High Water Sound: The All-Important Tear Factor

Although this photograph doesn’t express much of the equipment in Jeffrey Catalano’s High Water Sound suite, it does give some sense of the room’s vibe: warm, relaxed, soothing, effortless, lit with gold.

I smiled when I saw the great stacks of vinyl propped up against the room’s side wall—far more vinyl than can possibly be played during a 3-day event, one might think; but, if anyone could get through all of those sides, it would be Jeffrey Catalano.

I’ll happily confess now that I failed to do my job while in this room. I saw Catalano sitting there in the front row, looking forward, contemplating the music, and I thought about going up to him, asking him for details on the system—What are we listening to? What’s new?—but there was something so right about the scene, about the sound, about the moment, that I just couldn’t bring myself to cause a disruption. I’m sorry.

The system, Catalano later shared with me via e-mail: TW-Acustic Black Knight turntable ($40,000), two TW-Acustic 10.5 tonearms ($5500 each), Ortofon Winfeld cartridge ($3800), Dynavector XV1-S mono cartridge ($5950), Tron Electric Seven Ultimate Stereo ($12,500) and Tron Electric Seven Mono ($12,000) phono preamplifiers, 22Wpc Horning Hybrid Sati 1605 SE integrated amplifier ($24,000), and Horning Hybrid Eufrodite Ultimate Zigma Plus loudspeakers ($22,000/pair). Equipment support was provided by Silent Running Audio’s Scuttle Rack ($7700) and various Ohio XL bases ($1500–$2000). Cables were from Audience, WSS, and Stealth.

A very expensive system—no doubt about that—but it created the prettiest and most compelling sound I heard at Axpona. I felt as though I were in a concert hall, gripped by the music, by the space around me, by the physical motions of musicians striking, plucking, and bowing their gorgeous instruments. There was a certain sacredness to the scene, a sense that what was taking place should not and could not be disturbed.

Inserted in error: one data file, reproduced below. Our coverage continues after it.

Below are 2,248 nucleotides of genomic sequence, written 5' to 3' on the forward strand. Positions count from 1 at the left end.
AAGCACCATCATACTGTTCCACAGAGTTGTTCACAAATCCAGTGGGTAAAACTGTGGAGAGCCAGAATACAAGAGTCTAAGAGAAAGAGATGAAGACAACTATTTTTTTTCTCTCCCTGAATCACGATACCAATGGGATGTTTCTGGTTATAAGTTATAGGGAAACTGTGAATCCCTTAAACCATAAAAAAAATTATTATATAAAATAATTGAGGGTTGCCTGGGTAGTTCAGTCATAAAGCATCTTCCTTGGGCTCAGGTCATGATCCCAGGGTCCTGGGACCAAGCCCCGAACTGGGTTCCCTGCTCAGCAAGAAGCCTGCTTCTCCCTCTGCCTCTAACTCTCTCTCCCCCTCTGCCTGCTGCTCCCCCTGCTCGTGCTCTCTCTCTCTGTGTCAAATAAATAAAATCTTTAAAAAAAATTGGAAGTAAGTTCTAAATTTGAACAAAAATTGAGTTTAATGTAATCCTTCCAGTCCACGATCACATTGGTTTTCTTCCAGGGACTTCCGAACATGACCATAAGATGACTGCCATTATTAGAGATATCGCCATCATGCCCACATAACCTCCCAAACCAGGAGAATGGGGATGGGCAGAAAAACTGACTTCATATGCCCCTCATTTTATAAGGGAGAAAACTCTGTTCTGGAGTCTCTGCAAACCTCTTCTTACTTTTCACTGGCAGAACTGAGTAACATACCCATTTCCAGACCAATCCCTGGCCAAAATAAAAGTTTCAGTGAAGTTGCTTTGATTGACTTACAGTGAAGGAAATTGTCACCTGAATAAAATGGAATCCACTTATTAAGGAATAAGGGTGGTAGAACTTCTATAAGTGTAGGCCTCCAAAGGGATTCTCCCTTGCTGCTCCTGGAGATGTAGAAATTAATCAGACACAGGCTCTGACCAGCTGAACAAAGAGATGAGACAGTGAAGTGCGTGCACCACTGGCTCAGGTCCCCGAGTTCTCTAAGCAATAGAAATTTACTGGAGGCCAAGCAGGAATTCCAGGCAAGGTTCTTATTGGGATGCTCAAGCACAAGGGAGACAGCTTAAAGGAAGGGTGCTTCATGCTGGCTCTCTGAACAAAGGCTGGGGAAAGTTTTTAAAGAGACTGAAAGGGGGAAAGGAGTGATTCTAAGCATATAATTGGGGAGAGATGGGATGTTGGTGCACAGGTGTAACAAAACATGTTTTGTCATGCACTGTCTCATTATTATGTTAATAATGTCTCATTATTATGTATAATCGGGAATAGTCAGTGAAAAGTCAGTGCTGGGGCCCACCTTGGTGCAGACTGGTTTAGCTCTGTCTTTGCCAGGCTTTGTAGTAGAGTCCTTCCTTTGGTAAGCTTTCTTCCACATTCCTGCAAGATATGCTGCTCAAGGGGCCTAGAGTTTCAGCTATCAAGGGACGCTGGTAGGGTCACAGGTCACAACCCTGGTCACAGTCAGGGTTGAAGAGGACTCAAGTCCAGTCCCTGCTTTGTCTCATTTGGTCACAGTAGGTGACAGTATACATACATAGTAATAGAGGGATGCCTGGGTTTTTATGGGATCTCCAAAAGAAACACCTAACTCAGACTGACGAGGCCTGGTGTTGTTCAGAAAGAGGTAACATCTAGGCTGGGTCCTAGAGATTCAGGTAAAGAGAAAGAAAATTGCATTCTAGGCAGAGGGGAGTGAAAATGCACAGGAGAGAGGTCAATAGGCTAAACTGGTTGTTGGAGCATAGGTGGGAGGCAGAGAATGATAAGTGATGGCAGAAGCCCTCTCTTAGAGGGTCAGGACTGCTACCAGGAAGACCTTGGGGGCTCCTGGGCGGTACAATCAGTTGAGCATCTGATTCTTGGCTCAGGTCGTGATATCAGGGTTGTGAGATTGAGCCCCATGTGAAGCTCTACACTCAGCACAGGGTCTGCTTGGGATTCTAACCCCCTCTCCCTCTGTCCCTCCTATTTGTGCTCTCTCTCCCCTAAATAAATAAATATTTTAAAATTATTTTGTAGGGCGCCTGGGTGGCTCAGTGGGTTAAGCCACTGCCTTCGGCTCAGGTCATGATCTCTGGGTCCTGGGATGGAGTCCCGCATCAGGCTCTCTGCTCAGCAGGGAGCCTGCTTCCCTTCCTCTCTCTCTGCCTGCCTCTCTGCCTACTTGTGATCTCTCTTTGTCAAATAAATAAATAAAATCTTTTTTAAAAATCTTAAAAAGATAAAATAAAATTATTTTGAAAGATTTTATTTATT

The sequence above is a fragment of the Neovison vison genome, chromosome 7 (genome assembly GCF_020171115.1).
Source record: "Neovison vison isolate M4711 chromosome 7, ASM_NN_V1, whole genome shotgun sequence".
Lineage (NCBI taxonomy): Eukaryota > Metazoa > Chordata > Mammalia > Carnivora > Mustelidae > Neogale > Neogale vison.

“Hope you dug the Oistrakh/Bruch,” Catalano wrote. “It’s a fairly rare mono pressing with just the right amount of passion, technique, sound, and the all important tear factor.”


deckeda's picture

... I walked into this packed room. It wasn't Catalano playing the records, but two other guys running the room. Everyone was entranced with The Beatles' "A Day in the Life".

"There was a certain sacredness to the scene, a sense that what was taking place should not and could not be disturbed."

Yes Stephen, you nailed it exactly.

Next up, an old Chet Atkins LP that had everyone bopping. I asked to see the cover, looked at it and promptly forgot which one it was. There goes any pseudo-journalistic cred I might have had.

phfffun's picture

The price of this system is obscene. As a newcomer to hi-fi this is a major turn off in so many ways. 

DetroitVinylRob's picture

It's too bad audio show suites like Jeffrey Catalano’s High Water Sound

aren't the norm rather than a rarity... his kit can generally be somewhat expensive, but maybe

if one does not look at it as a long term investment. And in turn, why 

would anyone go wading through humanity at an auto show to view the new civic rather

than the Bentley Continental GT? What could be, is way more promising than just something to

get you economically from point A to B. It's obvious that Jeff's room is about the music, hugh?!

what a concept!

Happy Listening!